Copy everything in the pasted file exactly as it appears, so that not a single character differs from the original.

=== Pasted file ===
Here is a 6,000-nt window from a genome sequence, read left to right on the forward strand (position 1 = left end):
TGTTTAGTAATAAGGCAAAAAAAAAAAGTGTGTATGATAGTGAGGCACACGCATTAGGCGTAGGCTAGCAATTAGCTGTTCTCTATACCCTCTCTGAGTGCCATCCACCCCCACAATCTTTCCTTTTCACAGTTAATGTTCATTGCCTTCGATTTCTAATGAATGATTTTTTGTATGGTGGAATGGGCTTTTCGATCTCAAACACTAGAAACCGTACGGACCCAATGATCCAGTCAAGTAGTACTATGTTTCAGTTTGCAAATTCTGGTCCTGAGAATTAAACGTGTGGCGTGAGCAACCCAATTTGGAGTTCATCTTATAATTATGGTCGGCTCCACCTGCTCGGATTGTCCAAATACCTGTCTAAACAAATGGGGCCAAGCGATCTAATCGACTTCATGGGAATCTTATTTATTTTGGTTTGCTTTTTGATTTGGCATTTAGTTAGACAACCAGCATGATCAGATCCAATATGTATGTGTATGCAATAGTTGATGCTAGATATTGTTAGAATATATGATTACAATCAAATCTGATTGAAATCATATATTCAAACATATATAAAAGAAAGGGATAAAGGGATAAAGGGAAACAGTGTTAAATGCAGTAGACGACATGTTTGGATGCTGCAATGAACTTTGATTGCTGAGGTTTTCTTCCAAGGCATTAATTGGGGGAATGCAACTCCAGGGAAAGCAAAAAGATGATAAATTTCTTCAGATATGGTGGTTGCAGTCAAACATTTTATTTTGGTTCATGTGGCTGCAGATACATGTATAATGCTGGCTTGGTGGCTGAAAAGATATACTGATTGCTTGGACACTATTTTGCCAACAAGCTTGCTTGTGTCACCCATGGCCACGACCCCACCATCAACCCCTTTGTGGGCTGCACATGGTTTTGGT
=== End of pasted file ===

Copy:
Here is a 6,000-nt window from a genome sequence, read left to right on the forward strand (position 1 = left end):
TGTTTAGTAATAAGGCAAAAAAAAAAAGTGTGTATGATAGTGAGGCACACGCATTAGGCGTAGGCTAGCAATTAGCTGTTCTCTATACCCTCTCTGAGTGCCATCCACCCCCACAATCTTTCCTTTTCACAGTTAATGTTCATTGCCTTCGATTTCTAATGAATGATTTTTTGTATGGTGGAATGGGCTTTTCGATCTCAAACACTAGAAACCGTACGGACCCAATGATCCAGTCAAGTAGTACTATGTTTCAGTTTGCAAATTCTGGTCCTGAGAATTAAACGTGTGGCGTGAGCAACCCAATTTGGAGTTCATCTTATAATTATGGTCGGCTCCACCTGCTCGGATTGTCCAAATACCTGTCTAAACAAATGGGGCCAAGCGATCTAATCGACTTCATGGGAATCTTATTTATTTTGGTTTGCTTTTTGATTTGGCATTTAGTTAGACAACCAGCATGATCAGATCCAATATGTATGTGTATGCAATAGTTGATGCTAGATATTGTTAGAATATATGATTACAATCAAATCTGATTGAAATCATATATTCAAACATATATAAAAGAAAGGGATAAAGGGATAAAGGGAAACAGTGTTAAATGCAGTAGACGACATGTTTGGATGCTGCAATGAACTTTGATTGCTGAGGTTTTCTTCCAAGGCATTAATTGGGGGAATGCAACTCCAGGGAAAGCAAAAAGATGATAAATTTCTTCAGATATGGTGGTTGCAGTCAAACATTTTATTTTGGTTCATGTGGCTGCAGATACATGTATAATGCTGGCTTGGTGGCTGAAAAGATATACTGATTGCTTGGACACTATTTTGCCAACAAGCTTGCTTGTGTCACCCATGGCCACGACCCCACCATCAACCCCTTTGTGGGCTGCACATGGTTTTGGT